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In science, small choices => big shifts

Mark Neff is a scientist who studies scientists, and he says #ESA2012 is his field season. He presented this morning in a session called “Translational Ecology: Forging Effective Links Between Knowledge and Action.” Neff, an assistant professor at Allegheny College, wants to understand how scientists make the choices to study what they study.

This may seem like an odd question to some: scientists study what they’re into, what they think is important, and what funders will pay for—right? Well, Neff says there’s a lot more to it than that. He says scientists make subtle choices all the time. Individuals make choices like the systems they study and the methods they use, the advisors they choose as students, the skills they focus on devleoping. Institutional choices also define science: publication policies and the length of funding cycles influence the kinds of research people can do, for example. And then there’s the scientific community itself, wherein personal values assert themselves through things like peer review, the way students are trained, and even subtle pressures exerted during conferences like this one.

These little choices all add up to big direction changes, ultimately defining what a science is, and they all tie back to personal values. Take ecology. At last year’s ESA meeting, he set up a booth in the exhibit hall and surveyed ecologists by asking them to evaluate 32 statements on research priorities, which he’d drawn from the scientific literature. He found four distinct camps among ecologists.

Group 1 saw ecology as about solving environmental problems. They didn’t want to draw lines around different kinds of science. They saw ecosystems as having implicit value, and believed the way for scientists to affect policy was to provide data–lots and lots and lots of data. And they strongly believed that scientists needed to be communicating science.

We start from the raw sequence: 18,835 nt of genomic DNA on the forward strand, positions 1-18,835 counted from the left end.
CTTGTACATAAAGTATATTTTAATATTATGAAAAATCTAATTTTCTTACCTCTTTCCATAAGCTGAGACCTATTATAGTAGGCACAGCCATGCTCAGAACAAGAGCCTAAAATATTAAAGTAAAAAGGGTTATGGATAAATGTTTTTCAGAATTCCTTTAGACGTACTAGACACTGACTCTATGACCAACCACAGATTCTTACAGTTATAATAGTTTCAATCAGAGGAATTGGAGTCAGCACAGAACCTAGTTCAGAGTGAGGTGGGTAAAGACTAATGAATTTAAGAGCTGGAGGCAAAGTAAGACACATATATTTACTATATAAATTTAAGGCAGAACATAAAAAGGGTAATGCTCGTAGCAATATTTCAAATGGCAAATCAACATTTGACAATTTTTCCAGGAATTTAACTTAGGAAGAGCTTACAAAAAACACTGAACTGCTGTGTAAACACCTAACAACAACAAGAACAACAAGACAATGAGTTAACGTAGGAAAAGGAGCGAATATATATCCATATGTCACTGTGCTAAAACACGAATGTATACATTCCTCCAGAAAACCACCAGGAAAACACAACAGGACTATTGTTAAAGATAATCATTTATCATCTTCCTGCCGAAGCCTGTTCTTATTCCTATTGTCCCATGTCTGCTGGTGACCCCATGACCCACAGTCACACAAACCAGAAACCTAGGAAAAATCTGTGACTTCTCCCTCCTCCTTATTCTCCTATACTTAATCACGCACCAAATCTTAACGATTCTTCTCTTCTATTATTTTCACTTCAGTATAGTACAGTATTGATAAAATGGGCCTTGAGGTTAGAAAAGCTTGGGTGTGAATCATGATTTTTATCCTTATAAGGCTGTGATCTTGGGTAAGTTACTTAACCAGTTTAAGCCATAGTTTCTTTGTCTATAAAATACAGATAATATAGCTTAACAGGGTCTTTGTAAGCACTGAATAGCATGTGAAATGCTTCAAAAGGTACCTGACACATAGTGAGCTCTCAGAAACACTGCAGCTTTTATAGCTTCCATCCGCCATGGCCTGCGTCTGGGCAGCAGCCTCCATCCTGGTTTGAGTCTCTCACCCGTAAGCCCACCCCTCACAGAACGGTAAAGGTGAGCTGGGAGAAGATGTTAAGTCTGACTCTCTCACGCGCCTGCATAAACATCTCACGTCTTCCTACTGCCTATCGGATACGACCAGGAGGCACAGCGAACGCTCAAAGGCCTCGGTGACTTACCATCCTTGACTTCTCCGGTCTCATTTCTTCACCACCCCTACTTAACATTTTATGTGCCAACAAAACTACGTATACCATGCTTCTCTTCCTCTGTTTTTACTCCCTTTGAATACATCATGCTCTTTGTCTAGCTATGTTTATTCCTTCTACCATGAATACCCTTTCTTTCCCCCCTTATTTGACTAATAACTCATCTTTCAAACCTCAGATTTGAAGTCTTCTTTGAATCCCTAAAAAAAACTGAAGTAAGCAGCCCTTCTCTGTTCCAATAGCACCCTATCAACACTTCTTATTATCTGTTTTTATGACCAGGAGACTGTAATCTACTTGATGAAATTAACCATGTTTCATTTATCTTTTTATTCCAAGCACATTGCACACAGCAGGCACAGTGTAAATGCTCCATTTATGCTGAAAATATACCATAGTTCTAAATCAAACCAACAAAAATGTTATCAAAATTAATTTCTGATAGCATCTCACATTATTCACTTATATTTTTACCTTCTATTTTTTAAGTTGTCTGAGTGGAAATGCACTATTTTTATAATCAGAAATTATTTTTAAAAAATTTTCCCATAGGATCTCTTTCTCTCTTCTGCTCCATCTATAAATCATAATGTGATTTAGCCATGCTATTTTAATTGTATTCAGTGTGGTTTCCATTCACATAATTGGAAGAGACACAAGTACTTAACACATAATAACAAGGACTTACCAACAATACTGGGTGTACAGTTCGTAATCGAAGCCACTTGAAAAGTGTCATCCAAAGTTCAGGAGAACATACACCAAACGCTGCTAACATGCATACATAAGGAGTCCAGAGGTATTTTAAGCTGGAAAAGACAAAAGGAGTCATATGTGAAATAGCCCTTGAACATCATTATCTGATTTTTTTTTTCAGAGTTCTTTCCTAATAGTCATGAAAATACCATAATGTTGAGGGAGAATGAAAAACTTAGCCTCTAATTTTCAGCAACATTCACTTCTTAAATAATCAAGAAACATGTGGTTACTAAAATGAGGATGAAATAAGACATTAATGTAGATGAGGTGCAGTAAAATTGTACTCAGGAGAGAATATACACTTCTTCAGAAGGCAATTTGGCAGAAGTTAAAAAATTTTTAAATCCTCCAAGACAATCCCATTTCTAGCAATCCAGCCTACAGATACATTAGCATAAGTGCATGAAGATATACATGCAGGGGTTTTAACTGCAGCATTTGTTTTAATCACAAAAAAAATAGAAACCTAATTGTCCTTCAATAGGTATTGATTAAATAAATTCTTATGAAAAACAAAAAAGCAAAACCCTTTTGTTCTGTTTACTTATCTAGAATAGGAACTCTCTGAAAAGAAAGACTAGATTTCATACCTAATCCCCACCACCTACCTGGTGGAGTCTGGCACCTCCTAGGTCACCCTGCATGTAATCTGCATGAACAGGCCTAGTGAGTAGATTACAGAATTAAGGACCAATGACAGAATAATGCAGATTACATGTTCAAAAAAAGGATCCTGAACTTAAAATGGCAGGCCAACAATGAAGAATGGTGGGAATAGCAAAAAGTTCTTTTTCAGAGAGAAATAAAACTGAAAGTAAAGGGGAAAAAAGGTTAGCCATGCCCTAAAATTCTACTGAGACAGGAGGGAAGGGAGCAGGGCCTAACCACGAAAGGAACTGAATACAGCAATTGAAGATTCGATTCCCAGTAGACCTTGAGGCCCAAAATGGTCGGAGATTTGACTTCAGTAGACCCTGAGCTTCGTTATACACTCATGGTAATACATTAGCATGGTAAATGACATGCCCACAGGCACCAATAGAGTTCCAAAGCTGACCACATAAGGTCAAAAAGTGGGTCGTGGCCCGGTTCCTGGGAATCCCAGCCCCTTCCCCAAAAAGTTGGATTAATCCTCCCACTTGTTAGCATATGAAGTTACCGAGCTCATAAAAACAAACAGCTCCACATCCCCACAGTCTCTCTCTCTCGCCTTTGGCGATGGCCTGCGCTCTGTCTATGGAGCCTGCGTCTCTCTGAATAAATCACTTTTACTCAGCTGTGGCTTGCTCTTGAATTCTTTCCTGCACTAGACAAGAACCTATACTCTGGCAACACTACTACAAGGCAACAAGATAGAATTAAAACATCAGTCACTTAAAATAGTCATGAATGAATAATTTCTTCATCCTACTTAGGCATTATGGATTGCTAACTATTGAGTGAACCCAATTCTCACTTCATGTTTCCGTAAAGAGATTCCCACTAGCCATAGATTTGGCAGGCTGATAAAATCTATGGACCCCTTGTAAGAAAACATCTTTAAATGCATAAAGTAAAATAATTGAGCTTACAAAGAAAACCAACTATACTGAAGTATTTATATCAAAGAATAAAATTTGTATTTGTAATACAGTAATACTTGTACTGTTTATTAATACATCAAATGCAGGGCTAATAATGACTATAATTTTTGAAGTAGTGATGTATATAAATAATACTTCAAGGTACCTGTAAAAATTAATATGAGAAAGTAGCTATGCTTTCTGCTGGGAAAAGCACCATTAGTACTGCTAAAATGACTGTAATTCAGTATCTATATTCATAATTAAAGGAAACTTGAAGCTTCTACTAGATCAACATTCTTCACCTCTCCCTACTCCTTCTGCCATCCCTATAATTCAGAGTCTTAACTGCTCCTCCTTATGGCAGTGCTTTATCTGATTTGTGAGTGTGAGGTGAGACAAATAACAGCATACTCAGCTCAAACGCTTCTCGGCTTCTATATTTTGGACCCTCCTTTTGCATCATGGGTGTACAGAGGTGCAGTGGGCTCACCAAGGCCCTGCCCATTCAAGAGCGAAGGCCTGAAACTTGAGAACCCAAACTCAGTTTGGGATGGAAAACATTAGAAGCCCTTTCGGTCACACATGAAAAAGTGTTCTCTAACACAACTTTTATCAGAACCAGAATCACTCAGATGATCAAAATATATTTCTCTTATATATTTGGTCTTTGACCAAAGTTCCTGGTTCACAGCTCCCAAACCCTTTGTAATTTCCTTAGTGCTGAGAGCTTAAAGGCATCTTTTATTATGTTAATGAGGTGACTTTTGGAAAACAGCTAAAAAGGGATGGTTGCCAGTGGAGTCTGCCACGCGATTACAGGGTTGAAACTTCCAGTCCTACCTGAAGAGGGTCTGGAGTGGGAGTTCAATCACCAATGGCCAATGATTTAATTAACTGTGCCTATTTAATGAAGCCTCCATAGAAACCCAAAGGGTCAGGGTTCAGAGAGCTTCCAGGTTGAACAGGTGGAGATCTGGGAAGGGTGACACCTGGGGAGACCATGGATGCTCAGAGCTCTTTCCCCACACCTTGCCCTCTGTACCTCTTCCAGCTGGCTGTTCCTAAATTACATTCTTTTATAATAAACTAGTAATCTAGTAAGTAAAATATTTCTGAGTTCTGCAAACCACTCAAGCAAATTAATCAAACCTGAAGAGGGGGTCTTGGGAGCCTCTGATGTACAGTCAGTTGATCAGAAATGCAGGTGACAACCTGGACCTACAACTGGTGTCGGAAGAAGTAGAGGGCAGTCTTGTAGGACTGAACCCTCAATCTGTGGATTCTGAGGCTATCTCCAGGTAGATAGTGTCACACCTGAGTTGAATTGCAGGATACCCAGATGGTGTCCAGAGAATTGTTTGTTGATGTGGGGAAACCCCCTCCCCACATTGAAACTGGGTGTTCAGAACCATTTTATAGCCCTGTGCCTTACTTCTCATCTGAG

Group 2 saw humans as a part of ecosystems. They believed ecologists needed to be working on scales designed to be relevant to policy, and that sound ecological theory would lead to sound policy. Some of them thought scientists should be interacting with knowledge users from the outset.

Group 3 wanted to stick to the basics: scientists should do science, and affect policy by bettering theory. Engaging in communication, to these folks, detracts from a scientist’s sense of cultural authority. They felt that if scientists spend their time communicating, they won’t look like scientists.

Group 4 believed restoration should drive research priorities. They weren’t interested in assigning blame to the causes of ecological damage, but just in fixing it. They believed ecological knowledge should be useful for restoration and management.

Interestingly, members of all four camps believed they were representative of the field of ecology as a whole. It seems that though all four groups are present here at ESA, they’re largely unaware of each other, or of each other’s numbers.

Near the end of his talk, Neff told the audience that as you become a senior scientist, you become a science policy-maker, by the very nature of what you do—and whether you want to be or not. He urges scientists to be aware of these distinct sets of personal values, and the tensions among them, because they will drive what the field of ecology becomes.

Read Neff’s original paper on his research: Neff, M. W. (2011). What research should be done and why? Four competing visions among ecologists. Frontiers in Ecology and the Environment, 9(8), 462–469. doi:10.1890/100035

I’m spending this week at the Ecological Society of America’s annual meeting in Portland, Oregon, USA. You can follow my tweets at @talksciencetome.

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